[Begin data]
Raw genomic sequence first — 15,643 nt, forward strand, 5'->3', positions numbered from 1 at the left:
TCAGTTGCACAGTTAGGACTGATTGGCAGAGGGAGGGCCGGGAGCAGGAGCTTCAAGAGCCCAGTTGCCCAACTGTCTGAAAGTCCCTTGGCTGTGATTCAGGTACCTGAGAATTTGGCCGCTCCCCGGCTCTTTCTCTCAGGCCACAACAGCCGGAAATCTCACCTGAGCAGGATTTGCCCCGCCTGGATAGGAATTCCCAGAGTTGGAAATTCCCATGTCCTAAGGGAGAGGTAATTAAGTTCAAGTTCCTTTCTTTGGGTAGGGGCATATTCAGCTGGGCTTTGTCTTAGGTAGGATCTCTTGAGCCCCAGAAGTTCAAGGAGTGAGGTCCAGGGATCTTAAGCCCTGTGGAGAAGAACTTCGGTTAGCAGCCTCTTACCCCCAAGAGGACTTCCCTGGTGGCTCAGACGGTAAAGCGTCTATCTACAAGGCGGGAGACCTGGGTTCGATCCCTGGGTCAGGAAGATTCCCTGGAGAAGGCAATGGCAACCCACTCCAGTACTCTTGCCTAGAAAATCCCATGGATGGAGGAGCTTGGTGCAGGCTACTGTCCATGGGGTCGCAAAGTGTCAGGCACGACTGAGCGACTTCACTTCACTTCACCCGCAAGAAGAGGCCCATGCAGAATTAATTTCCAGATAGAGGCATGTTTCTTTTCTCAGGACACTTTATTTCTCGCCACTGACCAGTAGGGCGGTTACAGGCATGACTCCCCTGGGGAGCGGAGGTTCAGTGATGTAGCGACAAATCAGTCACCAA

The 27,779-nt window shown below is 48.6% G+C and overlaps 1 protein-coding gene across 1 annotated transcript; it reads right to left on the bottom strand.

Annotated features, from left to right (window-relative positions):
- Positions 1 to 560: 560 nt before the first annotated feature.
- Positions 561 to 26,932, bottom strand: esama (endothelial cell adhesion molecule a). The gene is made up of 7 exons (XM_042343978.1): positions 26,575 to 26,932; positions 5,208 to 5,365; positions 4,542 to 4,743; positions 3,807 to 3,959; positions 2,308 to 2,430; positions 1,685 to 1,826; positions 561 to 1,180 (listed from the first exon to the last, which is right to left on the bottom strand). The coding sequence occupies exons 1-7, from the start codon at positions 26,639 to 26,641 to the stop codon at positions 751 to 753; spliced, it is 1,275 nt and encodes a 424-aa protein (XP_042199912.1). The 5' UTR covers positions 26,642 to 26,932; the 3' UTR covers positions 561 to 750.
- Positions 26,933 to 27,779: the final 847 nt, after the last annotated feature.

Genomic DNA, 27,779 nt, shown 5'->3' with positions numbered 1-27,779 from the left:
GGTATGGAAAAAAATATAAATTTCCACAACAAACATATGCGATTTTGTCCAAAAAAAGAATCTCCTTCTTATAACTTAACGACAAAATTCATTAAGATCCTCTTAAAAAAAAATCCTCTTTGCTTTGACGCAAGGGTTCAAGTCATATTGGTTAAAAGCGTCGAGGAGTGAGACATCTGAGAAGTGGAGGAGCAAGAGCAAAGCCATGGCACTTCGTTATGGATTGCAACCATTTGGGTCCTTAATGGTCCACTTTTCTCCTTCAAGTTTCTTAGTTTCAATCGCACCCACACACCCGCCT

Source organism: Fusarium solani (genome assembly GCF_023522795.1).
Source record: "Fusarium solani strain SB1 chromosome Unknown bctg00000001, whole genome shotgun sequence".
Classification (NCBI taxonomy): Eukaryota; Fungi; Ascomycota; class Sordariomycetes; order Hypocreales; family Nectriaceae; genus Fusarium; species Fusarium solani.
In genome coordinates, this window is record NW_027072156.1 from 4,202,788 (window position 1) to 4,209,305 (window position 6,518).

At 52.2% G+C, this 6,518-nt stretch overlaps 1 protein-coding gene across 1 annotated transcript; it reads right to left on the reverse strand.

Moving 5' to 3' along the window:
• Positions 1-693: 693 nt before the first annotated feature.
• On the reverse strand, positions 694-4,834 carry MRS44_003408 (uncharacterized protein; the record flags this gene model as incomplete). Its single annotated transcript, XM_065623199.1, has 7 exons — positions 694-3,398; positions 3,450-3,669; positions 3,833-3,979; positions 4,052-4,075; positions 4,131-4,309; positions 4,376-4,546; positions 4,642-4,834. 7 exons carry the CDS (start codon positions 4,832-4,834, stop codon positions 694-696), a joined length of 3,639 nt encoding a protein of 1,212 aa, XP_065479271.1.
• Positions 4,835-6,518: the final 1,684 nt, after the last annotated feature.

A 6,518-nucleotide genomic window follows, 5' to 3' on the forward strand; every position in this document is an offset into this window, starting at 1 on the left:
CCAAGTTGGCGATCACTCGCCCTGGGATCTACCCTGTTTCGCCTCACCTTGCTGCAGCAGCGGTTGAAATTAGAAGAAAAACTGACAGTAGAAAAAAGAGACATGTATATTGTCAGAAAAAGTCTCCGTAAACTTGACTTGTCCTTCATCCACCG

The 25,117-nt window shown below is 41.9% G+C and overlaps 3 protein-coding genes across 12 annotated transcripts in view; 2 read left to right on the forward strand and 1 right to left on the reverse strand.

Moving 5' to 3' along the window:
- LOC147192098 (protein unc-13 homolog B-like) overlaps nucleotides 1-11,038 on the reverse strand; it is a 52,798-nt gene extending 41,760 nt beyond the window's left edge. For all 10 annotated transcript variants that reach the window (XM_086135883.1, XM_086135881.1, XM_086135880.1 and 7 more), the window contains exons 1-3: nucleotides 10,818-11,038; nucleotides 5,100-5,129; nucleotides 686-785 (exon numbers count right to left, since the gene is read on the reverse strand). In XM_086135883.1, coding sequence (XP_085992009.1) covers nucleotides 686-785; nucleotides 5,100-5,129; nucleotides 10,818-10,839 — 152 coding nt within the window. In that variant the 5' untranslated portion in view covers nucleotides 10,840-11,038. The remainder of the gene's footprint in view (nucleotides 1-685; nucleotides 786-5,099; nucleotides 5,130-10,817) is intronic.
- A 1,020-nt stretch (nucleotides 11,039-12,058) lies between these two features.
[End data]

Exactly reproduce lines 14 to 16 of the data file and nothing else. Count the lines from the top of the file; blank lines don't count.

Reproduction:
At 52.2% G+C, this 6,518-nt stretch overlaps 1 protein-coding gene across 1 annotated transcript; it reads right to left on the reverse strand.

Moving 5' to 3' along the window:
• Positions 1-693: 693 nt before the first annotated feature.